Jerry Sloan is known for his success as a coach in the National Basketball Association. He spent 26 seasons in the NBA as a head coach, the last 23 as head coach of the Utah Jazz. Sloan, however, was much more than a basketball coach. He was a very accomplished basketball player and a great family man. Sloan died Friday at age 78 after battling Parkinson’s disease and Lewy body dementia.
Jerry Sloan the basketball coach
Jerry Sloan is widely known for his coaching ability at the NBA level. He began his NBA coaching career as an assistant coach with the Chicago Bulls back in 1978 after one year as a scout with the team. After just one season as an assistant coach with the Bulls, Sloan was promoted to head coach for the 1979-80 NBA season.
He spent three seasons as head coach of the Bulls, compiling a 94-121 record before being fired by the team in February of 1982. Sloan’s steps were repeated in Utah, where he began as a scout for the team before being promoted to assistant coach for the 1985-86 season. He spent three years as an assistant before he took over the head coaching duties for the 1988-89 season. Sloan held on to that position for 23 years.
During his 23-year reign as head coach, Sloan guided the Jazz, led by John Stockton and Karl Malone, to consecutive NBA Finals appearances, where they were defeated both times by the Chicago Bulls. For his career, Sloan racked up 1,221 victories against 803 losses. He finished with just one losing season with the Jazz. Sloan was inducted to the Naismith Basketball Hall of Fame as a coach in 2009.
Jerry Sloan the basketball player
After graduating from McLeansboro High School in Illinois as an all-state basketball player, Jerry Sloan went on to play college basketball at the University of Evansville. While still in college, Sloan was selected with the 19th overall pick in the 1964 NBA draft by the Baltimore Bullets.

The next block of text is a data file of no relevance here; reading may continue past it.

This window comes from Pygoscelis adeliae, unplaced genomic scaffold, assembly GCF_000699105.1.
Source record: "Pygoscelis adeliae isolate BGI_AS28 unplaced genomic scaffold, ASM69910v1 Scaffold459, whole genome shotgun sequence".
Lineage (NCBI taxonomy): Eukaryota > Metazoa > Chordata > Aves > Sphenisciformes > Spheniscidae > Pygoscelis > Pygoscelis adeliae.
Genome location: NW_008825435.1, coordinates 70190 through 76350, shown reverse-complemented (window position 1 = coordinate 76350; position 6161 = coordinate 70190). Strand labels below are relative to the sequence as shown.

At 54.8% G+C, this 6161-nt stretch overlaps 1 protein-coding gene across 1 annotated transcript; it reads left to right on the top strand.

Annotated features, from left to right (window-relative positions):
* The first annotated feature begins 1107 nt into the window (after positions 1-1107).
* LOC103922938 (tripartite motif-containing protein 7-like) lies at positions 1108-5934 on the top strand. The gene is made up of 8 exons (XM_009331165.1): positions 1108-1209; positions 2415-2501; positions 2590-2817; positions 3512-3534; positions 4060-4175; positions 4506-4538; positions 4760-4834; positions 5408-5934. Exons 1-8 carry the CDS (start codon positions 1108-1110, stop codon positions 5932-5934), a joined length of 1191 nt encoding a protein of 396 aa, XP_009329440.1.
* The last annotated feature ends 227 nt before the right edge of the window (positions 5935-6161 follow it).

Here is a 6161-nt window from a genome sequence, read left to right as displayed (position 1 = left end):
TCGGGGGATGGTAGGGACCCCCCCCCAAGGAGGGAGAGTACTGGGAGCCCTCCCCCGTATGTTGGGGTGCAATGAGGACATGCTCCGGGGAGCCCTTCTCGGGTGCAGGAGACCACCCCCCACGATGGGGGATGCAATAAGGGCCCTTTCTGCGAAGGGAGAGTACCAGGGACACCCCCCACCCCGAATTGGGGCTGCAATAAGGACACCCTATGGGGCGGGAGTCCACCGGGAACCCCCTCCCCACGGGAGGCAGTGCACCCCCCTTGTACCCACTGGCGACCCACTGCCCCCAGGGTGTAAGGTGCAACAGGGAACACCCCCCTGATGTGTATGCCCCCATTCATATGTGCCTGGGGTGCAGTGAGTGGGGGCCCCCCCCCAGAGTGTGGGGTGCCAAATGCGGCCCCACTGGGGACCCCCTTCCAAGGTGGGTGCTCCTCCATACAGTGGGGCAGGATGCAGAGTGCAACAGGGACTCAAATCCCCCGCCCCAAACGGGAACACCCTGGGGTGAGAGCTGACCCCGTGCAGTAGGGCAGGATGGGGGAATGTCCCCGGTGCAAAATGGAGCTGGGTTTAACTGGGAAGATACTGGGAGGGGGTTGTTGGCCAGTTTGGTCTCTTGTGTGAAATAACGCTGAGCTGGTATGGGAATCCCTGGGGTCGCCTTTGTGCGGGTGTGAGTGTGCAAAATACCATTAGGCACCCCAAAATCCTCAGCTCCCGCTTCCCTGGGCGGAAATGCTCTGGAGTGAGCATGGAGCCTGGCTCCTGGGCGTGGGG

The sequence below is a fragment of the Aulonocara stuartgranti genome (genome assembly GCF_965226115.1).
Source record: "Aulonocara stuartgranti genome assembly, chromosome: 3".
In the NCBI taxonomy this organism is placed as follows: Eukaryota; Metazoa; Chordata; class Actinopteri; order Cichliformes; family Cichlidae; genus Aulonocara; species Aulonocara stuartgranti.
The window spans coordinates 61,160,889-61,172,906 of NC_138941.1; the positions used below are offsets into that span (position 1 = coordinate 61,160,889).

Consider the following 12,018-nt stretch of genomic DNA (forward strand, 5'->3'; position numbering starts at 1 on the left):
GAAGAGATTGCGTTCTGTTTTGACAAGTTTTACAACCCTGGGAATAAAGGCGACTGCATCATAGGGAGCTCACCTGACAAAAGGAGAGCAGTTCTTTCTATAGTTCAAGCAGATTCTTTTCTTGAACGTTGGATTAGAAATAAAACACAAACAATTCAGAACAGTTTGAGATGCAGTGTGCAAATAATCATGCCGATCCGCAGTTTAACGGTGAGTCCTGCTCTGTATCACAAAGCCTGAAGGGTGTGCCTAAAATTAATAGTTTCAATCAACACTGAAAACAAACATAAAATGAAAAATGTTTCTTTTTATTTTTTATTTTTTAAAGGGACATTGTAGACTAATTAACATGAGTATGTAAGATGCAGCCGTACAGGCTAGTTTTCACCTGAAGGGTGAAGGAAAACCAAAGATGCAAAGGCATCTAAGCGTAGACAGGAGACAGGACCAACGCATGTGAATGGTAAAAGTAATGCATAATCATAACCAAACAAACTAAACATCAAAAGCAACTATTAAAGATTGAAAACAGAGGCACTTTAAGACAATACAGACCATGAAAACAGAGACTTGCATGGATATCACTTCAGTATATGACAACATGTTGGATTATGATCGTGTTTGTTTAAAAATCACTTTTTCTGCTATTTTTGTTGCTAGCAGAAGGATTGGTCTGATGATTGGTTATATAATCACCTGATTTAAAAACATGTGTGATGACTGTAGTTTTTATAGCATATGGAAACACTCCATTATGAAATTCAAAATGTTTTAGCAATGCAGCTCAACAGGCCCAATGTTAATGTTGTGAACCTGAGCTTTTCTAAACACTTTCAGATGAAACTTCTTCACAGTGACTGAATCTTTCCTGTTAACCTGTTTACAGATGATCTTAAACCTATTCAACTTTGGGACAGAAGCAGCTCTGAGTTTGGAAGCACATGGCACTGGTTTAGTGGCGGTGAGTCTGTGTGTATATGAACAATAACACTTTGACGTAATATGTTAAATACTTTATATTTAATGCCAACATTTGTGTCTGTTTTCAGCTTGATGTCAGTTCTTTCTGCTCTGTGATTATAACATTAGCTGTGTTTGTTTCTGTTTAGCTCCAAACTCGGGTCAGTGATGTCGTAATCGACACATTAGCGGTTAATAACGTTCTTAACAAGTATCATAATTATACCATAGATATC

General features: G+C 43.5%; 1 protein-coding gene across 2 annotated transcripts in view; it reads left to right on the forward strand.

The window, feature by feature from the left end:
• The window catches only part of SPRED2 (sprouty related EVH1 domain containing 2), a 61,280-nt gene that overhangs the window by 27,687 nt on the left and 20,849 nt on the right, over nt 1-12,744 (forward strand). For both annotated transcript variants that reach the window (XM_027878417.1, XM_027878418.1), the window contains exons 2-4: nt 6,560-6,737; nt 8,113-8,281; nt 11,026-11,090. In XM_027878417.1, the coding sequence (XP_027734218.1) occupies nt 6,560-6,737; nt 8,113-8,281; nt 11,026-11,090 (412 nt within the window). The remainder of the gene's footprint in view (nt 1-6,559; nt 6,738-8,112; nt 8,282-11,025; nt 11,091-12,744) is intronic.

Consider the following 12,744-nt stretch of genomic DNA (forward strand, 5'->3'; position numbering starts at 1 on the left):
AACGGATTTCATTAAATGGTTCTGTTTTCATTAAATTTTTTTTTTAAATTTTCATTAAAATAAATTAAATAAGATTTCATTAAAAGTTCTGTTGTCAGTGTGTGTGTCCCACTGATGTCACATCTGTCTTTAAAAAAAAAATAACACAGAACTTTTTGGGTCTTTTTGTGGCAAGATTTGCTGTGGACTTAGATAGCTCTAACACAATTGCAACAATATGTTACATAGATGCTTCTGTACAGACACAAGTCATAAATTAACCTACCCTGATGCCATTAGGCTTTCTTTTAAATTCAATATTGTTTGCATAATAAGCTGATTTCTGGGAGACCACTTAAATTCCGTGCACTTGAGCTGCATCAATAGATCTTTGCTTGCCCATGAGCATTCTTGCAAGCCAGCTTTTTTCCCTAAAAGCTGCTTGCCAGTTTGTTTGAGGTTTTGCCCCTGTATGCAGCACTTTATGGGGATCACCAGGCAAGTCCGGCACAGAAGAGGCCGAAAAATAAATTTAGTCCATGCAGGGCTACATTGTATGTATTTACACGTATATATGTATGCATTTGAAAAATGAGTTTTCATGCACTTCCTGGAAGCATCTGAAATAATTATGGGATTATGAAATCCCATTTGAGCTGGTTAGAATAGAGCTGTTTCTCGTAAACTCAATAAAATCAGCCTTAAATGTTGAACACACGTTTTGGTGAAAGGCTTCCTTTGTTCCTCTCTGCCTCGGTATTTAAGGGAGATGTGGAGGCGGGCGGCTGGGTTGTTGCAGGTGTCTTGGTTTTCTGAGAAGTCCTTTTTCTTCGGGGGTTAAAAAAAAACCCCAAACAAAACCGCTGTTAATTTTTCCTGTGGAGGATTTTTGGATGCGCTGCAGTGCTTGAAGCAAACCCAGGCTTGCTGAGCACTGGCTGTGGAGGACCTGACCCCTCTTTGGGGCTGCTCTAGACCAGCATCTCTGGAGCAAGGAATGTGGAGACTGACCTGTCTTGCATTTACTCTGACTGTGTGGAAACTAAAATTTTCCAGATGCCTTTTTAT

Sloan elected to remain in college and he helped guide the Purple Aces to a Division II national title. The Bullets scooped him up again in the 1965 NBA draft, selecting him fourth overall. After one season in Baltimore, the Bullets traded Sloan to the Chicago Bulls. In his first season with the Bulls, Sloan averaged 17.4 points and 9.1 rebounds per game.
Sloan spent 10 seasons with the Bulls before retiring due to lingering knee issues. The 6-foot-5 Sloan had his best year during the 1970-71 season when he averaged 18.3 points and 8.8 rebounds per game. He finished his career with a 14-points per-game average, was a two-time NBA All-Star, and was named to the NBA All-Defensive Team six times.
What they’re saying about Coach Sloan
When Jerry Sloan resigned during the season in February of 2011, rumors began to swirl about him clashing with some players, specifically guard Deron Williams. At the time, Williams acknowledged there was a disagreement, but he said he would never try to force the beloved Jazz coach out of Utah. On Friday, Williams posted a touching tribute on Instagram.
“Very sad to hear about the passing of Coach Sloan this a.m.” Williams wrote. “I’m praying for (wife) Tammy and their family during this time. I know things didn’t end well between us in Utah, however, I’m glad that I got the chance to sit down with him before it was too late. Definitely something that would have haunted me for the rest of my life. Blessed that I got to play for him and learn so much from him during my 5 1/2 years in Utah. You knew he always had your back when you stepped on that court.”
Paul Millsap also offered his condolences and thanked Coach Sloan in a Twitter post. “Thank you for the opportunities, thank you for the lessons, thank you for helping mold me into a great basketball player and man. I will always bring my “lunch pail” to work! RIP Coach Sloan,” Millsap tweeted.
All stats courtesy of Basketball Reference.